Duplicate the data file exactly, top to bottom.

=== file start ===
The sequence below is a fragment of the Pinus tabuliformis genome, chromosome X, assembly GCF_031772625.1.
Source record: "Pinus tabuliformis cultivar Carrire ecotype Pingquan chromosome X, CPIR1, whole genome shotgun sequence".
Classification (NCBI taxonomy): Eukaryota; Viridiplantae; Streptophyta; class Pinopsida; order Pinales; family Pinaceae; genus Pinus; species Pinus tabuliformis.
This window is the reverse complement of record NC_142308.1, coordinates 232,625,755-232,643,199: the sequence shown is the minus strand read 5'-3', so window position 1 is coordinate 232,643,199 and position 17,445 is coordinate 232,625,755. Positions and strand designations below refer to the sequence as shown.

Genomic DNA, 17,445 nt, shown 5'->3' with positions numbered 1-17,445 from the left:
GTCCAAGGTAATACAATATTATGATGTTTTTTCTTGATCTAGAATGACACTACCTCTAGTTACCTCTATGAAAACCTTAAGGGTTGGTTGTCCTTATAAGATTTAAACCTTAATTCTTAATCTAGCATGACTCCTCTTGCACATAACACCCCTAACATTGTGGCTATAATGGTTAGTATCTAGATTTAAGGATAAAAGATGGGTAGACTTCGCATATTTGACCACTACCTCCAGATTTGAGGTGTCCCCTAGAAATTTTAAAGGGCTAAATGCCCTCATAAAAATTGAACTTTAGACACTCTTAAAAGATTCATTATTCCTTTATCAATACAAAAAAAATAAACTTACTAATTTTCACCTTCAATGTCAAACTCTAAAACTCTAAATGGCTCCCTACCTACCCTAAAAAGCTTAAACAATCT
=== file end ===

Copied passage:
The sequence below is a fragment of the Pinus tabuliformis genome, chromosome X, assembly GCF_031772625.1.
Source record: "Pinus tabuliformis cultivar Carrire ecotype Pingquan chromosome X, CPIR1, whole genome shotgun sequence".
Classification (NCBI taxonomy): Eukaryota; Viridiplantae; Streptophyta; class Pinopsida; order Pinales; family Pinaceae; genus Pinus; species Pinus tabuliformis.
This window is the reverse complement of record NC_142308.1, coordinates 232,625,755-232,643,199: the sequence shown is the minus strand read 5'-3', so window position 1 is coordinate 232,643,199 and position 17,445 is coordinate 232,625,755. Positions and strand designations below refer to the sequence as shown.

Genomic DNA, 17,445 nt, shown 5'->3' with positions numbered 1-17,445 from the left:
GTCCAAGGTAATACAATATTATGATGTTTTTTCTTGATCTAGAATGACACTACCTCTAGTTACCTCTATGAAAACCTTAAGGGTTGGTTGTCCTTATAAGATTTAAACCTTAATTCTTAATCTAGCATGACTCCTCTTGCACATAACACCCCTAACATTGTGGCTATAATGGTTAGTATCTAGATTTAAGGATAAAAGATGGGTAGACTTCGCATATTTGACCACTACCTCCAGATTTGAGGTGTCCCCTAGAAATTTTAAAGGGCTAAATGCCCTCATAAAAATTGAACTTTAGACACTCTTAAAAGATTCATTATTCCTTTATCAATACAAAAAAAATAAACTTACTAATTTTCACCTTCAATGTCAAACTCTAAAACTCTAAATGGCTCCCTACCTACCCTAAAAAGCTTAAACAATCT